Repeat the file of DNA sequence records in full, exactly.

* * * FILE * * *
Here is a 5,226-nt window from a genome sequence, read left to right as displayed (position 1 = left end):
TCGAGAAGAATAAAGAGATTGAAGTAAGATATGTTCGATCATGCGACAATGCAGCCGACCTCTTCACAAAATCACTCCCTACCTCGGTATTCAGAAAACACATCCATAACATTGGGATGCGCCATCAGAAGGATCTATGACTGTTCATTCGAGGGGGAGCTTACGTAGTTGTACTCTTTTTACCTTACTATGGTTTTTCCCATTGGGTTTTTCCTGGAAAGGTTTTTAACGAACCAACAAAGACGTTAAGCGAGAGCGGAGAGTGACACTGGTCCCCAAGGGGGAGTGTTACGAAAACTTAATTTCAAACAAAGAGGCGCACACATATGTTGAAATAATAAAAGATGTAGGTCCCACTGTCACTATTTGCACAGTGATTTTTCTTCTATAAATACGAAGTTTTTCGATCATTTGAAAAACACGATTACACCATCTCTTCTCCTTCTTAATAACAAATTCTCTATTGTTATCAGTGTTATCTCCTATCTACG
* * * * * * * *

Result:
Here is a 5,226-nt window from a genome sequence, read left to right as displayed (position 1 = left end):
TCGAGAAGAATAAAGAGATTGAAGTAAGATATGTTCGATCATGCGACAATGCAGCCGACCTCTTCACAAAATCACTCCCTACCTCGGTATTCAGAAAACACATCCATAACATTGGGATGCGCCATCAGAAGGATCTATGACTGTTCATTCGAGGGGGAGCTTACGTAGTTGTACTCTTTTTACCTTACTATGGTTTTTCCCATTGGGTTTTTCCTGGAAAGGTTTTTAACGAACCAACAAAGACGTTAAGCGAGAGCGGAGAGTGACACTGGTCCCCAAGGGGGAGTGTTACGAAAACTTAATTTCAAACAAAGAGGCGCACACATATGTTGAAATAATAAAAGATGTAGGTCCCACTGTCACTATTTGCACAGTGATTTTTCTTCTATAAATACGAAGTTTTTCGATCATTTGAAAAACACGATTACACCATCTCTTCTCCTTCTTAATAACAAATTCTCTATTGTTATCAGTGTTATCTCCTATCTACG